From the Basement to the Dome
How MIT's Unique Culture Created a Thriving Entrepreneurial Community
How a bottom-up problem-solving ethos, multidisciplinary approach, and experimental mindset have nurtured entrepreneurship at MIT.
MIT is world-famous as a launching pad for entrepreneurs. MIT alumni have founded at least 30,000 active companies, employing an estimated 4.6 million people, with revenues of approximately $1.9 trillion. In the 2010s, twenty to thirty ventures were spun off each year to commercialize technologies developed in MIT labs (with intellectual property licensed by MIT to these companies); in the same decade, MIT graduates started an estimated 100 firms per year. How has MIT become such a hotbed of entrepreneurship? In From the Basement to the Dome, Jean-Jacques Degroof describes how MIT's problem-solving ethos, multidisciplinary approach, and experimental mindset nurture entrepreneurship.
Degroof explains that, at first, the culture of entrepreneurship sprang from such extracurricular activities as forums, clubs, and competitions. Eventually, the Institute formally supported these activities, offering courses in entrepreneurship. Degroof describes why entrepreneurship is so uniquely aligned with MIT's culture: a history of bottom-up decision-making, a tradition of academic excellence, a keen interest in problem-solving, a belief in experimentation, and a tolerance for failure on the way to success. Entrepreneurship is the logical outcome of MIT's motto, Mens et Manus (mind and hand) ), translating theories and scientific discoveries into products and businesses—many of which have the goal of solving some of the world's most pressing problems. Degroof maps MIT's current entrepreneurial ecosystem of students, faculty, and researchers; considers the effectiveness of teaching entrepreneurship; and outlines ways that the MIT story could inspire conversations in other institutions about promoting entrepreneurship.
“Degroof does an outstanding job describing how MIT's culture of experimentation, problem-solving, and tolerance to failure has led to the creation of what is now a fertile ground for entrepreneurial ventures.”
Adrian Garcia-Aranyos, President, Endeavor
“I have always been a huge fan of MIT entrepreneurship. Its impact has been profound. It is invaluable to have a rigorous and thoughtful longitudinal study of how this happened—and what others can learn from this grand experiment and experience. I highly recommend this book to all who want to understand entrepreneurship and innovation better.”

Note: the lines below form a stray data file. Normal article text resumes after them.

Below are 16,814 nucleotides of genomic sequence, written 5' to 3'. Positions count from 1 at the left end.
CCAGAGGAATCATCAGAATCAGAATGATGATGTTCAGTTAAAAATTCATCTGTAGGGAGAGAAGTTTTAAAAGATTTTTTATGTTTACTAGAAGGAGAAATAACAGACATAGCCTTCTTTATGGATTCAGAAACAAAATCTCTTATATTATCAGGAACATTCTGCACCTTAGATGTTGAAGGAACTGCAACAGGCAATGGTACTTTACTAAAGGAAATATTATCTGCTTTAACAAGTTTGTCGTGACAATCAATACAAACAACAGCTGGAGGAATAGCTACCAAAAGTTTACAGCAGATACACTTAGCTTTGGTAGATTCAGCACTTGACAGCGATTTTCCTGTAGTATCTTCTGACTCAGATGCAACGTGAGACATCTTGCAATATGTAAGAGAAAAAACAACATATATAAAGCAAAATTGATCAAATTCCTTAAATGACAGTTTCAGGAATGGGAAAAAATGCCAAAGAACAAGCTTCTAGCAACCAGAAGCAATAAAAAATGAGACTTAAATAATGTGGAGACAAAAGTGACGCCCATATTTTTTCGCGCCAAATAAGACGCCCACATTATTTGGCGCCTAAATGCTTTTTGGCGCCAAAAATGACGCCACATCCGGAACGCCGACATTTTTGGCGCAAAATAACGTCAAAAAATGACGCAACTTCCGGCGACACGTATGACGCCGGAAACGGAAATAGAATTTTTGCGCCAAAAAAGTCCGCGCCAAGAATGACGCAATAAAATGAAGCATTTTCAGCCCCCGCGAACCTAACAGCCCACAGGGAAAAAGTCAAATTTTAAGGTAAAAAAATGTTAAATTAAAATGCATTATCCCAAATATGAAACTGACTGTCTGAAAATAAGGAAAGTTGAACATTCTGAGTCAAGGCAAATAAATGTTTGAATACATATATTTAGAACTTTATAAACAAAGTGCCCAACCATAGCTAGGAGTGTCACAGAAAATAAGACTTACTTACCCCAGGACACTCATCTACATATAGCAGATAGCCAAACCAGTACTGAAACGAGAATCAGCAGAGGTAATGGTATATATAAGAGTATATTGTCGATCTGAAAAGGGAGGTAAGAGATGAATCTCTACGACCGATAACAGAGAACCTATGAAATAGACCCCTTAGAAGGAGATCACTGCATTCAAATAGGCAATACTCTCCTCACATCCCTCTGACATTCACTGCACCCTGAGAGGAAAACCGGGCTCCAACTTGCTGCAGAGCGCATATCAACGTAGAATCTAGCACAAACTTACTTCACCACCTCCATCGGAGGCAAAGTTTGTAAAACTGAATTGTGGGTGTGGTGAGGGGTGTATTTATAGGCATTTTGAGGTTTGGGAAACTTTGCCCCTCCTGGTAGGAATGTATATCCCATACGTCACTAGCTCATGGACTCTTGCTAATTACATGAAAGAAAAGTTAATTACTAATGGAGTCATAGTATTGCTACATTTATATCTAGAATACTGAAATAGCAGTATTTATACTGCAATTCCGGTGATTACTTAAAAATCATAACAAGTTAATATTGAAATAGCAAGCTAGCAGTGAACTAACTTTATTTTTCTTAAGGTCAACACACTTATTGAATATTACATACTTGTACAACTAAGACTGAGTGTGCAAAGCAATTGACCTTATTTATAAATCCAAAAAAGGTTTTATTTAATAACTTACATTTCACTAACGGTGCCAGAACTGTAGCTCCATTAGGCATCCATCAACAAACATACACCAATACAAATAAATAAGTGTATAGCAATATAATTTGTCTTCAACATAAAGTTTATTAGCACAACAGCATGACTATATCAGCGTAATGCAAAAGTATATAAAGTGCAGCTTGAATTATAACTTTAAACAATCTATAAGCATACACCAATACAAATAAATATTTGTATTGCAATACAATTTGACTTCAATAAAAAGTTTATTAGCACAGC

Tom Byers, Professor and Endowed Chair of Entrepreneurship, School of Engineering, Stanford University
“At the Kauffman Foundation, we are constantly looking at ways to increase the quality and quantity of entrepreneurship, especially for those who've been left behind. MIT has been the gold standard for entrepreneurship education. This valuable and well-researched book details its origins at MIT and how it has evolved over time. The lessons are clear and potentially transferable to help elevate the field at a time when we need it more than ever.”
Wendy Guillies, President and CEO, Ewing Marion Kauffman Foundation
“MIT has an illustrious history of innovation and entrepreneurship. Degroof distills key learning points, and these practices can be adapted by other universities and organizations that aspire to be innovative and entrepreneurial.”
Maw-Der Foo, Professor of Entrepreneurship, Nanyang Technological University, Singapore
“From my experience supporting entrepreneurial ecosystems at Harvard and Oxford, I have long admired MIT's prowess. While some ask whether entrepreneurship can be taught, leaders seeking organizational change wonder, 'Can traditional institutions truly embrace entrepreneurship? How did MIT succeed?' Jean-Jacques Degroof's excellent history answers these questions and shows how MIT built a powerful engine for innovation and societal change.”
Peter Tufano, Dean Emeritus, Saïd Business School, Oxford University, and Emeritus Professor, Harvard Business School
"The book is awesome. I love it and have recommended it widely."
Bill Aulet, Managing Director of Martin Trust Center for MIT Entrepreneurship